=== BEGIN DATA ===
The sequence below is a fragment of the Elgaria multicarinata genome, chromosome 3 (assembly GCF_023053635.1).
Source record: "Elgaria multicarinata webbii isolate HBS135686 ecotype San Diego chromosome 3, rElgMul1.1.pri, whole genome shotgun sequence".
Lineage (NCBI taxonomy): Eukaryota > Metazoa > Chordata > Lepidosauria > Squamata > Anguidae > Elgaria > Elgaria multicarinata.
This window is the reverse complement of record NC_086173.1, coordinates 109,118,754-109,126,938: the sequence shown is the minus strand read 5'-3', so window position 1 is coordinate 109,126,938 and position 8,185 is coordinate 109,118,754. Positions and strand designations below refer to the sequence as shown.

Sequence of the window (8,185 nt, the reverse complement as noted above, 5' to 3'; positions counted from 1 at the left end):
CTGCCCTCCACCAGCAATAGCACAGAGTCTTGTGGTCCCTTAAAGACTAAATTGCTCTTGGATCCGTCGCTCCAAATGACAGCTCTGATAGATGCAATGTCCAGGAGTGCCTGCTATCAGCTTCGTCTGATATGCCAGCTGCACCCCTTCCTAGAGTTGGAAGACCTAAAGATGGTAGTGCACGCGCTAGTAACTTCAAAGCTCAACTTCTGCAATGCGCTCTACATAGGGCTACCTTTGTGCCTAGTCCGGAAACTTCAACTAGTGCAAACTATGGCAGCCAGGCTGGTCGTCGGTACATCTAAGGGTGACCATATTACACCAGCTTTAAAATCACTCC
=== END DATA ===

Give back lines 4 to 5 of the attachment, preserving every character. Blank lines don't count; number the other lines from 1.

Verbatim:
This window is the reverse complement of record NC_086173.1, coordinates 109,118,754-109,126,938: the sequence shown is the minus strand read 5'-3', so window position 1 is coordinate 109,126,938 and position 8,185 is coordinate 109,118,754. Positions and strand designations below refer to the sequence as shown.

Sequence of the window (8,185 nt, the reverse complement as noted above, 5' to 3'; positions counted from 1 at the left end):